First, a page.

Though not called for in Shakespeare’s script, Cleopatra’s bed was another example of experimentation, fine-tuning, and last-minute changes coming together to get the perfect item on stage. Originally conceived as a “a kind of 1970’s papasan cushion.” It then evolved into “a high, circular bed that had to be 12 inches high, fit the triangle, and also be beautiful to go with the beautiful floor of the set.” Koehler debated many fabrics, including leather and snakeskin, before he found an abstract, luminescent, geometric “mermaid” print at New York’s Mood fabrics (“Thank you, Mood!”). Tony Cisek, scenic designer, approved it via video-chat, and the fabric was purchased alongside a suede that would alternate with it to represent worlds of Egypt and Rome.
When Koehler and Cisek viewed it under the stage lighting, it was clear the suede wouldn’t be needed. From there it just took a shopping trip by friend of Koehler’s in New York; an overnight delivery from USPS; a local seamstress; and hair-raising ride by Koehler through the streets of Capitol Hill with the bed strapped to the hood of his car (“I thought I was going to get pulled over”) for Cleopatra’s bed to make its theatrical debut. Finished with sari fabric as bed sheet, embellished pillows, and a tassel-trim, the bed immediately sets the scene in Egypt and is featured prominently in the production photos, helping convey the look and feel of the show to audiences both inside and outside of the theater.
This, though, is typical when working on a production, especially when the director encourages collaboration within the rehearsal room. Says Koehler, “Robert [Richmond, director] loves to let the actors discover things in rehearsal, which is good for the show because things develop organically, but it can be a challenge for me because what I bring for rehearsal based on the script is constantly changing, and we only have four weeks.” A key example of that was the Soothsayer, who was to have a magical object to assist in his prophesying. According to Koehler, there were many steps and many voices involved in finding the right prop:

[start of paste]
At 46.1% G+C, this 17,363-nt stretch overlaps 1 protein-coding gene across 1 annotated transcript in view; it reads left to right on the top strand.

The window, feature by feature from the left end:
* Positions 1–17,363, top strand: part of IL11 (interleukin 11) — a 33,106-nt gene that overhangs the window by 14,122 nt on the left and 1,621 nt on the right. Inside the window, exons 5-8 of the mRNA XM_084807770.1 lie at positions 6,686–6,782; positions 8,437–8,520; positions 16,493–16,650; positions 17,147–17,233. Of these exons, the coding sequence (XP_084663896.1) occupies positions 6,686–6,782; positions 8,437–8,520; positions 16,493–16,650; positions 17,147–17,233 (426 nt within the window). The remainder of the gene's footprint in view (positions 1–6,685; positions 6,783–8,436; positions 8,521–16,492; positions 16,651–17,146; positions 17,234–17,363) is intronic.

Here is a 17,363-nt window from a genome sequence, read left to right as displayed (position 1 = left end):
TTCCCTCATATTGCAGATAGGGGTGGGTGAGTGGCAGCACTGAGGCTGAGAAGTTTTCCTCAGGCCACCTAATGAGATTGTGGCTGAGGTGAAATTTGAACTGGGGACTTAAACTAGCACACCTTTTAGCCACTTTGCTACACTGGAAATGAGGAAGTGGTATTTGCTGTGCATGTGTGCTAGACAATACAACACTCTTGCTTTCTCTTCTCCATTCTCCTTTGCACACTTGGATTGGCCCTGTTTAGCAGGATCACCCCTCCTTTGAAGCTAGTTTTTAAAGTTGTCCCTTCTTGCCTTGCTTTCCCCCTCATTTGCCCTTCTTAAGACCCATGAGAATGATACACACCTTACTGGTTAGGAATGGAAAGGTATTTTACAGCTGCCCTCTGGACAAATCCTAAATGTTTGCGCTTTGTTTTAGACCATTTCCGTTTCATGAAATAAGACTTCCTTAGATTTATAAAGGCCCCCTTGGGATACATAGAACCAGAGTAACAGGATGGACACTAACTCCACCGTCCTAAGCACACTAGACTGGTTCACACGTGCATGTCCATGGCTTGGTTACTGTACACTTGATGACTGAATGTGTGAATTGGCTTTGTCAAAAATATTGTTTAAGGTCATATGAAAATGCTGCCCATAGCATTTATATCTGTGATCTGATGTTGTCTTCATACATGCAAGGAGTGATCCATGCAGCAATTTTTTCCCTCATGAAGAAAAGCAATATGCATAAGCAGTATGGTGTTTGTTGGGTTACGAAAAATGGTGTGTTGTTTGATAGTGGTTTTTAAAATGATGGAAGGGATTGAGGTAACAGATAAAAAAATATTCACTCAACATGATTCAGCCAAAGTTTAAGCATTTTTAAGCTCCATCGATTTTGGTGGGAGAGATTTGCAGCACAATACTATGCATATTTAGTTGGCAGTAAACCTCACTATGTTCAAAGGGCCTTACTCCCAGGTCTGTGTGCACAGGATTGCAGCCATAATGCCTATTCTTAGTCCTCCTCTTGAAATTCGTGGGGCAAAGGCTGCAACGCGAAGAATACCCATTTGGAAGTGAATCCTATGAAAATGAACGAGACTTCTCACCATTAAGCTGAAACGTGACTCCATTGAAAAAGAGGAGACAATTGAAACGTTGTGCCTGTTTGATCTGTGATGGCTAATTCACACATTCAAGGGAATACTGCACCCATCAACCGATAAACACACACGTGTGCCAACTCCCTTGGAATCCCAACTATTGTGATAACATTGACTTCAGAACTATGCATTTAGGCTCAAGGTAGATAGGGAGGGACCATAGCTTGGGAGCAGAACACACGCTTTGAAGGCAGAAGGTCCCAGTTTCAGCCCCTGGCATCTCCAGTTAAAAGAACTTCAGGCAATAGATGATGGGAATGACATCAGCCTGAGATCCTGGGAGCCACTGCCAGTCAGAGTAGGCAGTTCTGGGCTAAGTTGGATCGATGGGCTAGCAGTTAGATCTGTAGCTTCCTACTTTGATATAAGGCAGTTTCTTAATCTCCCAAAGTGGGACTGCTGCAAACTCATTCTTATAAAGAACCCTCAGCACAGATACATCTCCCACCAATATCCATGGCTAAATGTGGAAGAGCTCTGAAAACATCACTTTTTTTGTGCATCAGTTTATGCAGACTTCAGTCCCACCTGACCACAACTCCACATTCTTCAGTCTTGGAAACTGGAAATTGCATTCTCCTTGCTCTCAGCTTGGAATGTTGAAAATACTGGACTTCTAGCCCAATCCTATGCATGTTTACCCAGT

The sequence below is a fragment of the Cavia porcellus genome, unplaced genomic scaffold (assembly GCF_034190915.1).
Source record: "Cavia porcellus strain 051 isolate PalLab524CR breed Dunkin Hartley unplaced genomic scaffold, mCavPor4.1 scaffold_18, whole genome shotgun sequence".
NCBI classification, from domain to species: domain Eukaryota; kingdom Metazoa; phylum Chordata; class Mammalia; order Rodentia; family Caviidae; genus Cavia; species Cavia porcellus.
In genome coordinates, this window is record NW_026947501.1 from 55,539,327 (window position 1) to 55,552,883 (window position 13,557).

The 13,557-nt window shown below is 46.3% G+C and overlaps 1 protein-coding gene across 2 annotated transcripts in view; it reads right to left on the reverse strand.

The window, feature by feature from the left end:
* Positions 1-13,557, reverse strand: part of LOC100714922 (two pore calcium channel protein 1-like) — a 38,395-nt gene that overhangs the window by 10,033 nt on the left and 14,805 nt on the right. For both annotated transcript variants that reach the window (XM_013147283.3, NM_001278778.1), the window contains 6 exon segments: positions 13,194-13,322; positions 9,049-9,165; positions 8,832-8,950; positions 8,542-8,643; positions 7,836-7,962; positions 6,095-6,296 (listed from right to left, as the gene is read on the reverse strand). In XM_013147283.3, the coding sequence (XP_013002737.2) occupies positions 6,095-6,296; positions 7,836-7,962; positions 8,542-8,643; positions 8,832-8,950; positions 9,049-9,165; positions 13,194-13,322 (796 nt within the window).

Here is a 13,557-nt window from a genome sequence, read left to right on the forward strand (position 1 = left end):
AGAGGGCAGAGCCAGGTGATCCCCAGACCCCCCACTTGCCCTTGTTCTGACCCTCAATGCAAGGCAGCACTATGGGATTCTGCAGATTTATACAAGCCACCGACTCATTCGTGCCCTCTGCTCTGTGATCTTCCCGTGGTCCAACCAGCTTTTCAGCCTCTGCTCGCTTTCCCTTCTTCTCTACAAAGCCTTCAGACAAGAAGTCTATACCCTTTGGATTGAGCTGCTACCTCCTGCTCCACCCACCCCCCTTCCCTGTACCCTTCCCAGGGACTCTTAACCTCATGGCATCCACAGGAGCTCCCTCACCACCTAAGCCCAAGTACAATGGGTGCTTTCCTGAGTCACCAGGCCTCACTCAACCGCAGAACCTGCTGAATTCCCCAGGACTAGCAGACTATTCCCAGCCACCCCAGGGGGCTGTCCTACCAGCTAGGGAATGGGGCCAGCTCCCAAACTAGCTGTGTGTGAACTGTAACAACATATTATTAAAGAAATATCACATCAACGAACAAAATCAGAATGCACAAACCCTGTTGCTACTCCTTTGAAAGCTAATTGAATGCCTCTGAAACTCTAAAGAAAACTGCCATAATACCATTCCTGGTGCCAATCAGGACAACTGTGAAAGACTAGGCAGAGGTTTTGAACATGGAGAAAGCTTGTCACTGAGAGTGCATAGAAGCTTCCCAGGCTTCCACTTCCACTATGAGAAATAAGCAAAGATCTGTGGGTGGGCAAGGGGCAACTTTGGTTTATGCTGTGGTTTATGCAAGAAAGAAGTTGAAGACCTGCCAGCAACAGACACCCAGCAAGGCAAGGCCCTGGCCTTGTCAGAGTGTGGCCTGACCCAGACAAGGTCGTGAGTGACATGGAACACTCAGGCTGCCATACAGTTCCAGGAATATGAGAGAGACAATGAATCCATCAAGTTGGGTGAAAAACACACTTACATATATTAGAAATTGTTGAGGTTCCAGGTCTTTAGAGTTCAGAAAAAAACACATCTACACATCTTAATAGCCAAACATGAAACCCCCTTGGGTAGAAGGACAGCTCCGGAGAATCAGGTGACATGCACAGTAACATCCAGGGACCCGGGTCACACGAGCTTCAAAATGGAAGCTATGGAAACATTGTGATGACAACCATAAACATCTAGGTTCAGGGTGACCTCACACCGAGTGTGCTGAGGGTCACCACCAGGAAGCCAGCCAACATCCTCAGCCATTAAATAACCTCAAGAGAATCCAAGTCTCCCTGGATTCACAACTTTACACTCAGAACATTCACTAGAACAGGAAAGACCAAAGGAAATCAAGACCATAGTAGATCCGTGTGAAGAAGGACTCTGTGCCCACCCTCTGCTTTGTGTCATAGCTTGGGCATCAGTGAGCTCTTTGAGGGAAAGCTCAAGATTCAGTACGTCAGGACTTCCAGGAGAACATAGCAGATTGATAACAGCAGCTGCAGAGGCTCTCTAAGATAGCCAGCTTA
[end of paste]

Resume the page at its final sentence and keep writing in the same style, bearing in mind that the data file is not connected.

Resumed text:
“First, you have to decide that he tells the future with an actual object… maybe it’s a crystal ball, or a glowing orb, or an amulet around his neck. It takes the prop designer, the director, the set designer and, when you’re wearing it, the costume designer, to agree about what that thing is. Does it serve the story? And then it has to fit with the actor. Right there is five people at least that have to say ‘yes,’ and then I go make it, or source it, or find it, which takes time sometimes the entire four weeks.” And how close to the end do changes get made? “We actually swapped the Soothsayer’s crystal at the very last minute, from a diamond paperweight to a natural stone.”
It can be a wild ride, but, in the end, this high level of collaboration reaps dividends in the final production. “Because of that and the collaborative nature of working with all the other designers—costume, lighting, set, the directors, and the actors, who had a lot of input in this production—I really feel we put the best show up there.”
Koehler’s final verdict on Antony and Cleopatra? “I loved every second of it.”
Thanks so much to Tony for speaking with us! Come see his work in Folger Theatre’s Antony and Cleopatra, on stage now through November 19. For tickets and more information, visit us online or call the Folger Box Office at 202.544.7077.
Antony and Cleopatra
Directed by Robert Richmond; scenic design by Tony Cisek; costume design by Mariah Hale; lighting design by Andrew F. Griffin; sound design by Adam Stamper; production photos by Teresa Wood.
Enter your email address to follow this blog and receive notifications of new posts by email.